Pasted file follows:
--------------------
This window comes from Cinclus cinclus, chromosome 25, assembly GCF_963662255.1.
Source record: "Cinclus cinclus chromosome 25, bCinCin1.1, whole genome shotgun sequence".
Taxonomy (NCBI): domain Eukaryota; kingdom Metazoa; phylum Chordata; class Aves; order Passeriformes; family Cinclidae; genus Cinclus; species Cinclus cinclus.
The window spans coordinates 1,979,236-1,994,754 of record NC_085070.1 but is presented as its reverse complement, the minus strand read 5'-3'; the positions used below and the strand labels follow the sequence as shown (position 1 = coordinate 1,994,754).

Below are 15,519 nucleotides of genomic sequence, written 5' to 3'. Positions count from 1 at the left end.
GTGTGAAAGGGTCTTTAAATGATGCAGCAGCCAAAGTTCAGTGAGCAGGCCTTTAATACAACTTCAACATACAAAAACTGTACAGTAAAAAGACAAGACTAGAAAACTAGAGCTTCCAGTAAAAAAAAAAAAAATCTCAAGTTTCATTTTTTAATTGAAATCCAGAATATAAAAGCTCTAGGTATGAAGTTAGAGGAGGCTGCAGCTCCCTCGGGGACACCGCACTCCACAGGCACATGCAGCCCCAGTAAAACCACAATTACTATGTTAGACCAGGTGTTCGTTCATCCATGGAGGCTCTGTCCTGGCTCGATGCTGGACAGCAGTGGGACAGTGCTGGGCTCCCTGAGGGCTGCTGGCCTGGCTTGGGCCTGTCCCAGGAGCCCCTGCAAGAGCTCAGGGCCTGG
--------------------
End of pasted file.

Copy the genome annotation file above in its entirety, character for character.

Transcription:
This window comes from Cinclus cinclus, chromosome 25, assembly GCF_963662255.1.
Source record: "Cinclus cinclus chromosome 25, bCinCin1.1, whole genome shotgun sequence".
Taxonomy (NCBI): domain Eukaryota; kingdom Metazoa; phylum Chordata; class Aves; order Passeriformes; family Cinclidae; genus Cinclus; species Cinclus cinclus.
The window spans coordinates 1,979,236-1,994,754 of record NC_085070.1 but is presented as its reverse complement, the minus strand read 5'-3'; the positions used below and the strand labels follow the sequence as shown (position 1 = coordinate 1,994,754).

Below are 15,519 nucleotides of genomic sequence, written 5' to 3'. Positions count from 1 at the left end.
GTGTGAAAGGGTCTTTAAATGATGCAGCAGCCAAAGTTCAGTGAGCAGGCCTTTAATACAACTTCAACATACAAAAACTGTACAGTAAAAAGACAAGACTAGAAAACTAGAGCTTCCAGTAAAAAAAAAAAAAATCTCAAGTTTCATTTTTTAATTGAAATCCAGAATATAAAAGCTCTAGGTATGAAGTTAGAGGAGGCTGCAGCTCCCTCGGGGACACCGCACTCCACAGGCACATGCAGCCCCAGTAAAACCACAATTACTATGTTAGACCAGGTGTTCGTTCATCCATGGAGGCTCTGTCCTGGCTCGATGCTGGACAGCAGTGGGACAGTGCTGGGCTCCCTGAGGGCTGCTGGCCTGGCTTGGGCCTGTCCCAGGAGCCCCTGCAAGAGCTCAGGGCCTGG